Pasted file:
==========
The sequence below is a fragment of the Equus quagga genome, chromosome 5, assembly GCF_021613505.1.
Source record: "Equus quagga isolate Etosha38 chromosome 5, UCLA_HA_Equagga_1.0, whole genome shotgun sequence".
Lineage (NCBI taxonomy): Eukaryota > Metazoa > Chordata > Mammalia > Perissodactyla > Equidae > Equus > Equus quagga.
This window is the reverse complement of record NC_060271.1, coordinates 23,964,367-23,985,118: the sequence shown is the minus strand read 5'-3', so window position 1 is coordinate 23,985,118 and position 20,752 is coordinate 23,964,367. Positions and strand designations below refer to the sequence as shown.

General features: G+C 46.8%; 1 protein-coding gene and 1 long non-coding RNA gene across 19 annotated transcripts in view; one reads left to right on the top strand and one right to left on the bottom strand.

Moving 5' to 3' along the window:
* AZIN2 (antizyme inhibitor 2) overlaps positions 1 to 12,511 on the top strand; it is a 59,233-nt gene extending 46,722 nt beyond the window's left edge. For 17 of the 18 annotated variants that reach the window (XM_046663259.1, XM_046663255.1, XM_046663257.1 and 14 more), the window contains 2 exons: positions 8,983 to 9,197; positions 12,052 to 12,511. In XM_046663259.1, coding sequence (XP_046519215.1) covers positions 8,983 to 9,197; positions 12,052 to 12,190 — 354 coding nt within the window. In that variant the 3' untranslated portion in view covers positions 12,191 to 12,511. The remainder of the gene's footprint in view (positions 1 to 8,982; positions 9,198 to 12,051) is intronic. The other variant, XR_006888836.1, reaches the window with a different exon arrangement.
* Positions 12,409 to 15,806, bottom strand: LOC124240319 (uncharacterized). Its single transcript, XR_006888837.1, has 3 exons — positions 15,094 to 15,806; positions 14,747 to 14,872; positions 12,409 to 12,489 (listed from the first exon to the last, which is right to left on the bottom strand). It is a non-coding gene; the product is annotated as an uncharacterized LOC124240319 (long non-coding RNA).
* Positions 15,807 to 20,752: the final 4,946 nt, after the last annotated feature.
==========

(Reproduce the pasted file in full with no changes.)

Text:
The sequence below is a fragment of the Equus quagga genome, chromosome 5, assembly GCF_021613505.1.
Source record: "Equus quagga isolate Etosha38 chromosome 5, UCLA_HA_Equagga_1.0, whole genome shotgun sequence".
Lineage (NCBI taxonomy): Eukaryota > Metazoa > Chordata > Mammalia > Perissodactyla > Equidae > Equus > Equus quagga.
This window is the reverse complement of record NC_060271.1, coordinates 23,964,367-23,985,118: the sequence shown is the minus strand read 5'-3', so window position 1 is coordinate 23,985,118 and position 20,752 is coordinate 23,964,367. Positions and strand designations below refer to the sequence as shown.

General features: G+C 46.8%; 1 protein-coding gene and 1 long non-coding RNA gene across 19 annotated transcripts in view; one reads left to right on the top strand and one right to left on the bottom strand.

Moving 5' to 3' along the window:
* AZIN2 (antizyme inhibitor 2) overlaps positions 1 to 12,511 on the top strand; it is a 59,233-nt gene extending 46,722 nt beyond the window's left edge. For 17 of the 18 annotated variants that reach the window (XM_046663259.1, XM_046663255.1, XM_046663257.1 and 14 more), the window contains 2 exons: positions 8,983 to 9,197; positions 12,052 to 12,511. In XM_046663259.1, coding sequence (XP_046519215.1) covers positions 8,983 to 9,197; positions 12,052 to 12,190 — 354 coding nt within the window. In that variant the 3' untranslated portion in view covers positions 12,191 to 12,511. The remainder of the gene's footprint in view (positions 1 to 8,982; positions 9,198 to 12,051) is intronic. The other variant, XR_006888836.1, reaches the window with a different exon arrangement.
* Positions 12,409 to 15,806, bottom strand: LOC124240319 (uncharacterized). Its single transcript, XR_006888837.1, has 3 exons — positions 15,094 to 15,806; positions 14,747 to 14,872; positions 12,409 to 12,489 (listed from the first exon to the last, which is right to left on the bottom strand). It is a non-coding gene; the product is annotated as an uncharacterized LOC124240319 (long non-coding RNA).
* Positions 15,807 to 20,752: the final 4,946 nt, after the last annotated feature.